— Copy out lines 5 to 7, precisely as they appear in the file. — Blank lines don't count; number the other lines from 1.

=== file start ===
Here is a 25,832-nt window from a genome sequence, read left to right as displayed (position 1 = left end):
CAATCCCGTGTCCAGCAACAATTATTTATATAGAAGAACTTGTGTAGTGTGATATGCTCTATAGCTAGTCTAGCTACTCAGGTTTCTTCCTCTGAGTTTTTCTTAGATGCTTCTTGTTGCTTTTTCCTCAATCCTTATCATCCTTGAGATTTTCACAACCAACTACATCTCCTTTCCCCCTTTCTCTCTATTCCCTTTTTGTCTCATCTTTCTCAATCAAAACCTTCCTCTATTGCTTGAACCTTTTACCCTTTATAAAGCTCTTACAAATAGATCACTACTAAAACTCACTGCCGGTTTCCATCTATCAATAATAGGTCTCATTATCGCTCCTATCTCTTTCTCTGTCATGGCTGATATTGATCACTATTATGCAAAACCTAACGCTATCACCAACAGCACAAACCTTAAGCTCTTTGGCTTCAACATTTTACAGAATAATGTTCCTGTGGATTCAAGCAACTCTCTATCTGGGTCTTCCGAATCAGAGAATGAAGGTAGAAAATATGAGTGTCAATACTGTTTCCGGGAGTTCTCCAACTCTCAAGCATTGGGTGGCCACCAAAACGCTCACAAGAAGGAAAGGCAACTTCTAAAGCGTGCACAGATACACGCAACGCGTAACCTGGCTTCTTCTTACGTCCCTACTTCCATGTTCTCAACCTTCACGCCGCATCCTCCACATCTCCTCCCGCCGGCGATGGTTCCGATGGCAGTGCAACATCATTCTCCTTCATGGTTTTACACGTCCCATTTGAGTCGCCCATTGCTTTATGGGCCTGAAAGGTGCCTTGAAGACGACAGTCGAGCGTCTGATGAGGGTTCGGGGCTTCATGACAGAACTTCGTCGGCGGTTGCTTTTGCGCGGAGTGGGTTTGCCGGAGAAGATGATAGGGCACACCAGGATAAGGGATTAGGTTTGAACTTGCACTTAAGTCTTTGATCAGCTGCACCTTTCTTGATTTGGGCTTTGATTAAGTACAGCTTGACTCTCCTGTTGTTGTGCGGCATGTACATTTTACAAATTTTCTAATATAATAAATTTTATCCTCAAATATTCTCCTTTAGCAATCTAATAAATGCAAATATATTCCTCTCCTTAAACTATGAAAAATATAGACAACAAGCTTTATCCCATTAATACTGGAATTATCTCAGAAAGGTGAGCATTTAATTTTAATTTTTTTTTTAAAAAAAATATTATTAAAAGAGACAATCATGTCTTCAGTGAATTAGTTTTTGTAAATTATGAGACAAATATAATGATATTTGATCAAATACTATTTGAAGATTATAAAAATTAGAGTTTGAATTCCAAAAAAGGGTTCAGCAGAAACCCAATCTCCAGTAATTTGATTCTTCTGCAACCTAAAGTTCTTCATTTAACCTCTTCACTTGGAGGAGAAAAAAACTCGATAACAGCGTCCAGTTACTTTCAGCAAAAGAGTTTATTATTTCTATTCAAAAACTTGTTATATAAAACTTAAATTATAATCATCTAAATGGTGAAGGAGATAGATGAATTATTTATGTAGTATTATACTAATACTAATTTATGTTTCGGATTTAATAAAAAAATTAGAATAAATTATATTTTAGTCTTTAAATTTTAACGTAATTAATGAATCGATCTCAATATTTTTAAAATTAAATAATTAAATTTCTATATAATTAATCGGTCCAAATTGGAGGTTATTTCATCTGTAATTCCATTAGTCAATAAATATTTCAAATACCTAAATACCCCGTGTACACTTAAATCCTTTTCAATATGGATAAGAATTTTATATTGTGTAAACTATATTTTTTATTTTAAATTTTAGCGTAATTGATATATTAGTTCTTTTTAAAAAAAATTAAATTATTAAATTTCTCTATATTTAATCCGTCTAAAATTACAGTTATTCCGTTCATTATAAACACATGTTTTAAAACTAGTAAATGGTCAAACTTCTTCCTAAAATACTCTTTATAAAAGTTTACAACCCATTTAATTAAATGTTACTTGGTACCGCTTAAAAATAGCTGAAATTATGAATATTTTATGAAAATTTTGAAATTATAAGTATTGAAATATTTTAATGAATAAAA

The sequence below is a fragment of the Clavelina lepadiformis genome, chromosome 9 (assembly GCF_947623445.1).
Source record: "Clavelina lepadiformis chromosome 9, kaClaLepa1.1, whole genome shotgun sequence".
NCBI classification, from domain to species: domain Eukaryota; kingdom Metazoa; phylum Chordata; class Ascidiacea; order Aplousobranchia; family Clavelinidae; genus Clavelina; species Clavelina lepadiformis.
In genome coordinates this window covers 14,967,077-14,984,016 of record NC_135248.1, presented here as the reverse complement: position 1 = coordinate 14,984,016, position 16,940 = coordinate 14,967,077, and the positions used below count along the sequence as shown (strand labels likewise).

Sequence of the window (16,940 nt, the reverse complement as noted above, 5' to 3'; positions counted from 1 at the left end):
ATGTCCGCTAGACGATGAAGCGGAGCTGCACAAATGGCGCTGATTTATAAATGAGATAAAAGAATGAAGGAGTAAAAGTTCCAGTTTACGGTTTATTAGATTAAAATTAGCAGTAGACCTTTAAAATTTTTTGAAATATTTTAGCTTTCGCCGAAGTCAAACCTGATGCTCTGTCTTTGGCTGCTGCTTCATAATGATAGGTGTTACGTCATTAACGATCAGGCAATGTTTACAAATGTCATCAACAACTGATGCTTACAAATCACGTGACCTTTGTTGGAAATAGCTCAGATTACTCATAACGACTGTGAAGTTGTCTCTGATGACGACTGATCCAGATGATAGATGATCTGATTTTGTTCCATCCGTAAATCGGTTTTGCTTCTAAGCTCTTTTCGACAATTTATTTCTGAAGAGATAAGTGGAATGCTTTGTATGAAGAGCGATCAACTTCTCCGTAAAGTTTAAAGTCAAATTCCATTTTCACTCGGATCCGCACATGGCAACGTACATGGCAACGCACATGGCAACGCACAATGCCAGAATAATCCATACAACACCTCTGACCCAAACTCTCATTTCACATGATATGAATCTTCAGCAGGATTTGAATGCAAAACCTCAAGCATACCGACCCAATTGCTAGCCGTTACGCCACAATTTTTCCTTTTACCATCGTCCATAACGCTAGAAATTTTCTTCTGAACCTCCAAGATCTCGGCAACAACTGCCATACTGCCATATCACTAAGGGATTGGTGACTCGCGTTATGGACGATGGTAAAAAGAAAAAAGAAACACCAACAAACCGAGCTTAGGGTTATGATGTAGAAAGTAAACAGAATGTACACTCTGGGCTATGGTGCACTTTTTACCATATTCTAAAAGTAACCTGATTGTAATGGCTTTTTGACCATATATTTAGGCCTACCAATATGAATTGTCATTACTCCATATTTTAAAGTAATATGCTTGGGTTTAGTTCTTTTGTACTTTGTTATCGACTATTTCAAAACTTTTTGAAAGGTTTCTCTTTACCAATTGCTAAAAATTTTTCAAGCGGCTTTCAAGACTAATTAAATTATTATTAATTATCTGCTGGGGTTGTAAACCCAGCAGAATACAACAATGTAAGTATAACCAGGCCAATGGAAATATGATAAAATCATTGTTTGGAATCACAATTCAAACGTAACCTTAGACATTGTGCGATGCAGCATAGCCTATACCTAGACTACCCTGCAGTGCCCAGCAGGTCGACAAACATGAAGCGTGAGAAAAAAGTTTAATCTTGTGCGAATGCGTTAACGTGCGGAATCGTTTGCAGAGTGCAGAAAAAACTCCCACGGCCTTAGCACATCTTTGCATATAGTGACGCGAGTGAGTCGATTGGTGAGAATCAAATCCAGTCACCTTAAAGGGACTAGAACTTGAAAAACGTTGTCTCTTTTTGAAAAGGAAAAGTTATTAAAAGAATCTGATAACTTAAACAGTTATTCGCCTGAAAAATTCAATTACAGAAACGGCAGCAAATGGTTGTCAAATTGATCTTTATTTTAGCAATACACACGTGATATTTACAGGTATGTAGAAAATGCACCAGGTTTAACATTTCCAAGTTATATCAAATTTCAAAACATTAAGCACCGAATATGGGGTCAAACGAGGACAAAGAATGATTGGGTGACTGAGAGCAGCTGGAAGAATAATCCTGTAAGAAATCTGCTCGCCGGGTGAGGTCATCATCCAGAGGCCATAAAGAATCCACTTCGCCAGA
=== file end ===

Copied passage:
NCBI classification, from domain to species: domain Eukaryota; kingdom Metazoa; phylum Chordata; class Ascidiacea; order Aplousobranchia; family Clavelinidae; genus Clavelina; species Clavelina lepadiformis.
In genome coordinates this window covers 14,967,077-14,984,016 of record NC_135248.1, presented here as the reverse complement: position 1 = coordinate 14,984,016, position 16,940 = coordinate 14,967,077, and the positions used below count along the sequence as shown (strand labels likewise).

Sequence of the window (16,940 nt, the reverse complement as noted above, 5' to 3'; positions counted from 1 at the left end):